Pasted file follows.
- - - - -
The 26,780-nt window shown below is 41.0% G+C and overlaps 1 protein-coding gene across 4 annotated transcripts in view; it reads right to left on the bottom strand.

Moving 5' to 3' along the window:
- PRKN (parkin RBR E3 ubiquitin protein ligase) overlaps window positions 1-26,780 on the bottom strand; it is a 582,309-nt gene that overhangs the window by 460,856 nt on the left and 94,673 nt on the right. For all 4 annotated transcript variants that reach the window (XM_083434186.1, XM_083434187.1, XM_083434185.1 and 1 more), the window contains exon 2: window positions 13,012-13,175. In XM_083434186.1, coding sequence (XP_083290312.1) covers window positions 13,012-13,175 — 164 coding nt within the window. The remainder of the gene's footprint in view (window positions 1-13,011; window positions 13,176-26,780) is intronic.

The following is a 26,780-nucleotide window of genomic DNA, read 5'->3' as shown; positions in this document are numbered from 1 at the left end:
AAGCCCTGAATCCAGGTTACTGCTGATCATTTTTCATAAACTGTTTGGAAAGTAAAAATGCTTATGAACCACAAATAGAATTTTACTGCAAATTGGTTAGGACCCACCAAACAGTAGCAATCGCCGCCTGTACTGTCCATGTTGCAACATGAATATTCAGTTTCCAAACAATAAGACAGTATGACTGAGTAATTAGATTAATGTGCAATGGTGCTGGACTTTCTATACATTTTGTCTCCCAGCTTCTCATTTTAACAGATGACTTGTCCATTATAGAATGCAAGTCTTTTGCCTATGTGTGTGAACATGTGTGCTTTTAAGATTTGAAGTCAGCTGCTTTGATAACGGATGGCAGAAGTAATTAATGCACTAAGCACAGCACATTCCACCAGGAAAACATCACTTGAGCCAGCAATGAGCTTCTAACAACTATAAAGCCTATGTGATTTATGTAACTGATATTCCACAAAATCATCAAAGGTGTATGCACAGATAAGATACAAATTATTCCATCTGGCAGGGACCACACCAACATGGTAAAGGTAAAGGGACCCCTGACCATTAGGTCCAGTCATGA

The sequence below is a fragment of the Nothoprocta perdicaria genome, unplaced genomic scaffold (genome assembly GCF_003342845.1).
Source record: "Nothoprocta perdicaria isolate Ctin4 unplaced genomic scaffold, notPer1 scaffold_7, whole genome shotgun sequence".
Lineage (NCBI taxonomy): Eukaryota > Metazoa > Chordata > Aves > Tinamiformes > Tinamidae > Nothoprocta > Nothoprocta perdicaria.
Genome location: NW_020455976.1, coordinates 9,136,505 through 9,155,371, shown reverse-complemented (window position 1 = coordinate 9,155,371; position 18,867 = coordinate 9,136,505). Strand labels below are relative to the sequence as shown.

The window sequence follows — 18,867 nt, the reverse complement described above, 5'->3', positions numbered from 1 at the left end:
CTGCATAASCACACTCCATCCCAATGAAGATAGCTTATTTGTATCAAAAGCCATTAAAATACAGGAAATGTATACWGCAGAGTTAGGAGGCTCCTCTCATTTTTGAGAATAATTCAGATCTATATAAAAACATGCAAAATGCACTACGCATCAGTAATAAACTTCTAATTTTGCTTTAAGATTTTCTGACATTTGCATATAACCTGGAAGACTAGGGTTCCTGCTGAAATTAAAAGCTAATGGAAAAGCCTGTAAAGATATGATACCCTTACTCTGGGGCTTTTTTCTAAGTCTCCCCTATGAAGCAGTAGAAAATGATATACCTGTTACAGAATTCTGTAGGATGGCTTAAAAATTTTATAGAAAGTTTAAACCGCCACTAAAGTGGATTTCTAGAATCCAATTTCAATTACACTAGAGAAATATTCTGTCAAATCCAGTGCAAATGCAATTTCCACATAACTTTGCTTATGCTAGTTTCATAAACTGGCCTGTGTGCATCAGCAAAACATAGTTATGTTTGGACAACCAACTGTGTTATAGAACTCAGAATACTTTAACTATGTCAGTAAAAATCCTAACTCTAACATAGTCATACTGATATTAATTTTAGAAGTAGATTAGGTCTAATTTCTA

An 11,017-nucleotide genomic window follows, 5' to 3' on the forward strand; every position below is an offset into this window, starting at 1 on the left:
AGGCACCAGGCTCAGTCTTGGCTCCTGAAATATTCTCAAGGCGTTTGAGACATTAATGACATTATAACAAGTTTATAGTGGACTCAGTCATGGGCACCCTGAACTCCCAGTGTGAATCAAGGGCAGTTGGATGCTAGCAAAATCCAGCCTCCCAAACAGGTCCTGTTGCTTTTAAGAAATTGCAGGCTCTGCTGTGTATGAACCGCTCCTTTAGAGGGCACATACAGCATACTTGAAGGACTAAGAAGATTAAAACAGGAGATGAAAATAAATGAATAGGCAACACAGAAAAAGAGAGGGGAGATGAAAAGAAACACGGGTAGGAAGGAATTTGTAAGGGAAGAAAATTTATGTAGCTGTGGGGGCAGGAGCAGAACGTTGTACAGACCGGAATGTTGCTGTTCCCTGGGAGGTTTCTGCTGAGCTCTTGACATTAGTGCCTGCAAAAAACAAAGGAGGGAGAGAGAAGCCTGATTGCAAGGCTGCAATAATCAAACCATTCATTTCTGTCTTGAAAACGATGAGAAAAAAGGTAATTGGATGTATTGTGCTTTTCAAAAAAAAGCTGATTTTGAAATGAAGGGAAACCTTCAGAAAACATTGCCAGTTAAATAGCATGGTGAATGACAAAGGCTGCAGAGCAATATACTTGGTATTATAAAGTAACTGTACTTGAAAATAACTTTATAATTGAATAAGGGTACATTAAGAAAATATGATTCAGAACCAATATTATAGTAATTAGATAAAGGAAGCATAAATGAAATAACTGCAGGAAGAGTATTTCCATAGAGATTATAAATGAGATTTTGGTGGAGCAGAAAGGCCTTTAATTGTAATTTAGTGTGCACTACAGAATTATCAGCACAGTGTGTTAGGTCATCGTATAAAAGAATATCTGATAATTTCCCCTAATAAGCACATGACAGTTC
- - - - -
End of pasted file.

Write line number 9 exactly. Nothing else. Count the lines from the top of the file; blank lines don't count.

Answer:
Genome location: NW_020455976.1, coordinates 9,136,505 through 9,155,371, shown reverse-complemented (window position 1 = coordinate 9,155,371; position 18,867 = coordinate 9,136,505). Strand labels below are relative to the sequence as shown.